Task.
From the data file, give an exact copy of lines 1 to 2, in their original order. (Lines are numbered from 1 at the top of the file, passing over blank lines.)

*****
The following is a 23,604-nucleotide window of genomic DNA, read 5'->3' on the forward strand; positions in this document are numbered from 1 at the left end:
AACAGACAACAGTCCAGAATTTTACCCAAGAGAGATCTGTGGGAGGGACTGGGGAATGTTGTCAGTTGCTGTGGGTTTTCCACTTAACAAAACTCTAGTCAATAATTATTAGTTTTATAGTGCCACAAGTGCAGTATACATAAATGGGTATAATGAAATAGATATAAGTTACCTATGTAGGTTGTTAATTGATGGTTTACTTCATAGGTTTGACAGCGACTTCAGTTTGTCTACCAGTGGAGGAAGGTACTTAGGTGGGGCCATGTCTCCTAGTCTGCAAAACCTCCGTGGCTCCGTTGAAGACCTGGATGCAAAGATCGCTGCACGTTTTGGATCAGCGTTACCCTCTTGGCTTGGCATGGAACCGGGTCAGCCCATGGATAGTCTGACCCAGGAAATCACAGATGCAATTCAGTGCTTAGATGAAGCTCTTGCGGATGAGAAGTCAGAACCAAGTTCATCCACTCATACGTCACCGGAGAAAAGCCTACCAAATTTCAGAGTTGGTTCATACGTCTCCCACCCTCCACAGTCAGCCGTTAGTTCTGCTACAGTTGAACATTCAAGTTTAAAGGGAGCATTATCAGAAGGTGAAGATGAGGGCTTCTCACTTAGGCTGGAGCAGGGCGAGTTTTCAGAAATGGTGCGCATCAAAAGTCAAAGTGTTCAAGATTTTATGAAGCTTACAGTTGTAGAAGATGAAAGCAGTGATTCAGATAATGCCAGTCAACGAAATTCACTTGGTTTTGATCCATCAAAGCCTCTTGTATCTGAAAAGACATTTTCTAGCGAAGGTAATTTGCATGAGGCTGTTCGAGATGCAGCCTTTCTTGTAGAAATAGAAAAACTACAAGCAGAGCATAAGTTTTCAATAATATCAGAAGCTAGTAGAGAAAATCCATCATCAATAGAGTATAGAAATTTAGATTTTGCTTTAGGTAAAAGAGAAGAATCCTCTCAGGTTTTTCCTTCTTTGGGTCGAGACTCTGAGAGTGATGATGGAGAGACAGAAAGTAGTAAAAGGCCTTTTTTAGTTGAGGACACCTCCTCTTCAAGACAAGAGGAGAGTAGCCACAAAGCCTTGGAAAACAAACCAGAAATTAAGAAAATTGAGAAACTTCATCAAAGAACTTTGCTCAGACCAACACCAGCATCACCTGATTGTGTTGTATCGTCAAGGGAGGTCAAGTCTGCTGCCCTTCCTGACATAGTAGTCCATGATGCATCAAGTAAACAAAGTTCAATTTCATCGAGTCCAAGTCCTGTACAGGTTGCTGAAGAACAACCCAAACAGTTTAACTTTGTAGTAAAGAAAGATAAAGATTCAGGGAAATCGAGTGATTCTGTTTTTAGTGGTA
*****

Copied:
The following is a 23,604-nucleotide window of genomic DNA, read 5'->3' on the forward strand; positions in this document are numbered from 1 at the left end:
AACAGACAACAGTCCAGAATTTTACCCAAGAGAGATCTGTGGGAGGGACTGGGGAATGTTGTCAGTTGCTGTGGGTTTTCCACTTAACAAAACTCTAGTCAATAATTATTAGTTTTATAGTGCCACAAGTGCAGTATACATAAATGGGTATAATGAAATAGATATAAGTTACCTATGTAGGTTGTTAATTGATGGTTTACTTCATAGGTTTGACAGCGACTTCAGTTTGTCTACCAGTGGAGGAAGGTACTTAGGTGGGGCCATGTCTCCTAGTCTGCAAAACCTCCGTGGCTCCGTTGAAGACCTGGATGCAAAGATCGCTGCACGTTTTGGATCAGCGTTACCCTCTTGGCTTGGCATGGAACCGGGTCAGCCCATGGATAGTCTGACCCAGGAAATCACAGATGCAATTCAGTGCTTAGATGAAGCTCTTGCGGATGAGAAGTCAGAACCAAGTTCATCCACTCATACGTCACCGGAGAAAAGCCTACCAAATTTCAGAGTTGGTTCATACGTCTCCCACCCTCCACAGTCAGCCGTTAGTTCTGCTACAGTTGAACATTCAAGTTTAAAGGGAGCATTATCAGAAGGTGAAGATGAGGGCTTCTCACTTAGGCTGGAGCAGGGCGAGTTTTCAGAAATGGTGCGCATCAAAAGTCAAAGTGTTCAAGATTTTATGAAGCTTACAGTTGTAGAAGATGAAAGCAGTGATTCAGATAATGCCAGTCAACGAAATTCACTTGGTTTTGATCCATCAAAGCCTCTTGTATCTGAAAAGACATTTTCTAGCGAAGGTAATTTGCATGAGGCTGTTCGAGATGCAGCCTTTCTTGTAGAAATAGAAAAACTACAAGCAGAGCATAAGTTTTCAATAATATCAGAAGCTAGTAGAGAAAATCCATCATCAATAGAGTATAGAAATTTAGATTTTGCTTTAGGTAAAAGAGAAGAATCCTCTCAGGTTTTTCCTTCTTTGGGTCGAGACTCTGAGAGTGATGATGGAGAGACAGAAAGTAGTAAAAGGCCTTTTTTAGTTGAGGACACCTCCTCTTCAAGACAAGAGGAGAGTAGCCACAAAGCCTTGGAAAACAAACCAGAAATTAAGAAAATTGAGAAACTTCATCAAAGAACTTTGCTCAGACCAACACCAGCATCACCTGATTGTGTTGTATCGTCAAGGGAGGTCAAGTCTGCTGCCCTTCCTGACATAGTAGTCCATGATGCATCAAGTAAACAAAGTTCAATTTCATCGAGTCCAAGTCCTGTACAGGTTGCTGAAGAACAACCCAAACAGTTTAACTTTGTAGTAAAGAAAGATAAAGATTCAGGGAAATCGAGTGATTCTGTTTTTAGTGGTA